The Lectionary provides…

January 29th, 2010

Many books of the Bible existed and were transmitted orally before they were eventually recorded in writing. This may seem strange to us today, however, in a society in which most people were illiterate, as in biblical times, the oral tradition was heavily relied upon.
One of the techniques that was used to help people remember long passages is evidenced in the first story of creation in Genesis, chapter one. The division of creation into seven days, each following a pattern of God speaking, God creating, and God blessing, made it easier for people to listen, retain, and retell the story. Eventually, each book of the Bible did come to be recorded in writing, however, without a printing press, which was invented in…

January 27th, 2010

with Fr. Rick Malloy, S.J. and Mike Hayes

Of the many explanations offered in the wake of natural disasters such as the recent one in Haiti, surely one of the most troubling was televangelist Pat Robertson’s claim that the Haitian people made a pact with the devil to rid them of their French occupiers in the 19th century and thereby incurred God’s wrath. In other words, “they got what they deserved.”
Does God take on a role in these tragedies? Where do we find God in all of this? Certainly not in Robertson’s ugly comments.
The true and living God is in our prayerful and passionate reflections on such tragedies, reflections that reveal a God of love, not an insane deity capriciously smiting

January 22nd, 2010

People who speak more than one language know that, when translating a word or phrase, there is not always a one-to-one correspondence of words. Often, a word in one language can be translated several different ways in another language. In other words, when translating from one language to another, choices and decisions have to be made. When it comes to various translations of the Bible, one needs to know what thinking and philosophy are at the heart of those choices and decisions. Bible translations can be categorized according to 3 styles (see http://catholic-resources.org/Bible/English_Translations.htm)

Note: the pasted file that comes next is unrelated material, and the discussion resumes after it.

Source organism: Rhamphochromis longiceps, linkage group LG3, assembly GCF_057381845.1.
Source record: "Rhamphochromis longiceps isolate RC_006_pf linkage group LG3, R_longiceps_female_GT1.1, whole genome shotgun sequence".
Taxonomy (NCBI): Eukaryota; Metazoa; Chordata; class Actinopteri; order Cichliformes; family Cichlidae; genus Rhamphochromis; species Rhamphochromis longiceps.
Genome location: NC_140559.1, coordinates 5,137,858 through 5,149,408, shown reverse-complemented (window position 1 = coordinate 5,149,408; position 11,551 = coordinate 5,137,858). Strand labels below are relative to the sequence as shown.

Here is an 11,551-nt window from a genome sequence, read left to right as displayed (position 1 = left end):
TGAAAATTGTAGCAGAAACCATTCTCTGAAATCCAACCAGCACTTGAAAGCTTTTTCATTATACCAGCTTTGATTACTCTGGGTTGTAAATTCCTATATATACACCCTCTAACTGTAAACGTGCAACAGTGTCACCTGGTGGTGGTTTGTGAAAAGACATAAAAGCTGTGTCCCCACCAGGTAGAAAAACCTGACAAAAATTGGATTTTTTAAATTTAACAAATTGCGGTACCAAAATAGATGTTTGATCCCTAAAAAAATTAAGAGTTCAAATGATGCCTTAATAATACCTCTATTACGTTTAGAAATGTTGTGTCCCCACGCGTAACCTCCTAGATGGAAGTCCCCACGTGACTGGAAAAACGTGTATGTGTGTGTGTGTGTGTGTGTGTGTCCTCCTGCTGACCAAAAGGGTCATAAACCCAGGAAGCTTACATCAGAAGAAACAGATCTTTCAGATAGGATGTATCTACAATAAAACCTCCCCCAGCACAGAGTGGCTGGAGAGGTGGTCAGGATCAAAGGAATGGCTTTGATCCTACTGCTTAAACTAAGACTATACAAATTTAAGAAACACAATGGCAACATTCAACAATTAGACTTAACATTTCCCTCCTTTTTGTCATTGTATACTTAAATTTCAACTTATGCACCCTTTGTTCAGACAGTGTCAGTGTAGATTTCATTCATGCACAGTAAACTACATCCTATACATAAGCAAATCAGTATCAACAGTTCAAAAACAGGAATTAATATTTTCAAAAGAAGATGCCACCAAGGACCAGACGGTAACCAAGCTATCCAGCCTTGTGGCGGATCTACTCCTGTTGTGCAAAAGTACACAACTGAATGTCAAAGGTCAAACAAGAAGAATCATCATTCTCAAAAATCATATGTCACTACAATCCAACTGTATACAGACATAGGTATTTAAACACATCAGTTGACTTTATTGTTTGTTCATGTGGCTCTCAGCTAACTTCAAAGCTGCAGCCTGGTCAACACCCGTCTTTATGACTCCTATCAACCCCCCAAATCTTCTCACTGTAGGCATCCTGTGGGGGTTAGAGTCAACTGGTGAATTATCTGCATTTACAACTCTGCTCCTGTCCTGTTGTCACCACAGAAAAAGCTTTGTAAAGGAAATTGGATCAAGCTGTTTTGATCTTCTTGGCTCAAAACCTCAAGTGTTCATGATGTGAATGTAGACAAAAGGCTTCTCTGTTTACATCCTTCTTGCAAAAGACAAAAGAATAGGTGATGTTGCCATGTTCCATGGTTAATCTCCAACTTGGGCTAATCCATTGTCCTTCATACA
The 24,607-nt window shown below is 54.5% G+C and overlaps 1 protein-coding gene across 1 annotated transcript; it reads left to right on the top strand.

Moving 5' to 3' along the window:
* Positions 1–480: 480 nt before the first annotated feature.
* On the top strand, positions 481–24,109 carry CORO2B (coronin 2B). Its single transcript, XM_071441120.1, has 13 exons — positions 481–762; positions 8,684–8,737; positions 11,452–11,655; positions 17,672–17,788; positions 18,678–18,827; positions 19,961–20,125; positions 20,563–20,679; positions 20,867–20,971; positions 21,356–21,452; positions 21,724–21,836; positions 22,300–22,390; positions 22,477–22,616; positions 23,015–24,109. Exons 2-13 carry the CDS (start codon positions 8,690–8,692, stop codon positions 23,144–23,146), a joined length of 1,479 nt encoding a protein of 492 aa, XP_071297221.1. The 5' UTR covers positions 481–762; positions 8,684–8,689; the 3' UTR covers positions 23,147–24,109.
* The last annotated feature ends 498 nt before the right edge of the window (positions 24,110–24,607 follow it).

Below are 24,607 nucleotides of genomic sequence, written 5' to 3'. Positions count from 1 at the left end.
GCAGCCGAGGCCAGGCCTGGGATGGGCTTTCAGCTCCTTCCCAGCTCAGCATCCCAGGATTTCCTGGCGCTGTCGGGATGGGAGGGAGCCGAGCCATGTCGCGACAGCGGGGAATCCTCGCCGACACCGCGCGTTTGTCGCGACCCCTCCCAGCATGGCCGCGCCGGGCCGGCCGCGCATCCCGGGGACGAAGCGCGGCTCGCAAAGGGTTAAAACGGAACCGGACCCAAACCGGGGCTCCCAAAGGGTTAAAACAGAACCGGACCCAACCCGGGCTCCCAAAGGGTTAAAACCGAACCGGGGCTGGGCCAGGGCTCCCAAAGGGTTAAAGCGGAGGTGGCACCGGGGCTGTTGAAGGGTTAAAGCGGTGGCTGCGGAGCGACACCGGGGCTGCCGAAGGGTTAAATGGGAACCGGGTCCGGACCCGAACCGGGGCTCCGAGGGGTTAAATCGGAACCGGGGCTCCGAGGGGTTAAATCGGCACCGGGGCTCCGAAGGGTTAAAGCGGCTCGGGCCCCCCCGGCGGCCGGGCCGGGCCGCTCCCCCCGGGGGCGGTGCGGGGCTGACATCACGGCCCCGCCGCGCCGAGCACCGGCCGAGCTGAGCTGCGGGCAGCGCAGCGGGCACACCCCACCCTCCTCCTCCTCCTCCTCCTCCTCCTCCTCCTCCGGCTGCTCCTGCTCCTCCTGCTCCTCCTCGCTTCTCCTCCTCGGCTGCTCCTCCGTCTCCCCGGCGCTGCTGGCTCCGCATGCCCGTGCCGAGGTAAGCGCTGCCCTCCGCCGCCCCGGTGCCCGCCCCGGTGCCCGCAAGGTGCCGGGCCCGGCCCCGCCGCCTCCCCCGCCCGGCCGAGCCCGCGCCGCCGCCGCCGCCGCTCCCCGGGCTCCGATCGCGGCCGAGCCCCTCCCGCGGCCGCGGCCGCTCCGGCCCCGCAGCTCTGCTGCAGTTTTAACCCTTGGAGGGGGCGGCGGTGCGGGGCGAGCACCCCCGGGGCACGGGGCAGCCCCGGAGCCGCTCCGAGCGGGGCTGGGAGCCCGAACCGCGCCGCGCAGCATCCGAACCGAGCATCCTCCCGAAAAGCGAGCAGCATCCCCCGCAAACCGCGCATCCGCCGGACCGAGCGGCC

1.    Formal Correspondence – this type of translation attempts to mirror as closely…

January 15th, 2010

I once had a disgruntled adult student complain that there is too much confusion today over various translations of the Bible. She angrily blurted out, “we should just go back to the original English manuscripts to see what Jesus really said!”  I’m sure it broke her heart when I explained to her that Jesus did not speak English!
The truth is, most of the books of the Bible were written in Hebrew or Greek. In the Old Testament, 39 of the 46 books were originally written in Hebrew (with some portions written in Aramaic). 7 other books, called the deuterocanonicals (Tobit, Judith, Wisdom, Sirach, Baruch, and First and Second Maccabees. ) were written in Greek. This explains, in part, why Catholic Bibles have 46…

January 14th, 2010

Christians do indeed see the New Testament as the fulfillment of the Old Testament and Jesus, per se, as the fulfillment of the Covenant. It is important to note that the Old Testament, in and of itself, presupposes a fulfillment that lies beyond its pages. In other words, the Old Testament is, by its very nature, incomplete or unfulfilled.

Fulfillment, however, is not to be interpreted as negation…. Jesus himself said, “Think not that I have come to abolish the law and the prophets; I have come not to abolish them but to fulfill them.” (Matthew 5:17). To refer to the first Testament as “Old” is not to suggest that it is the “obsolete” testament, but rather, that it is the first, original, and revered testament

January 8th, 2010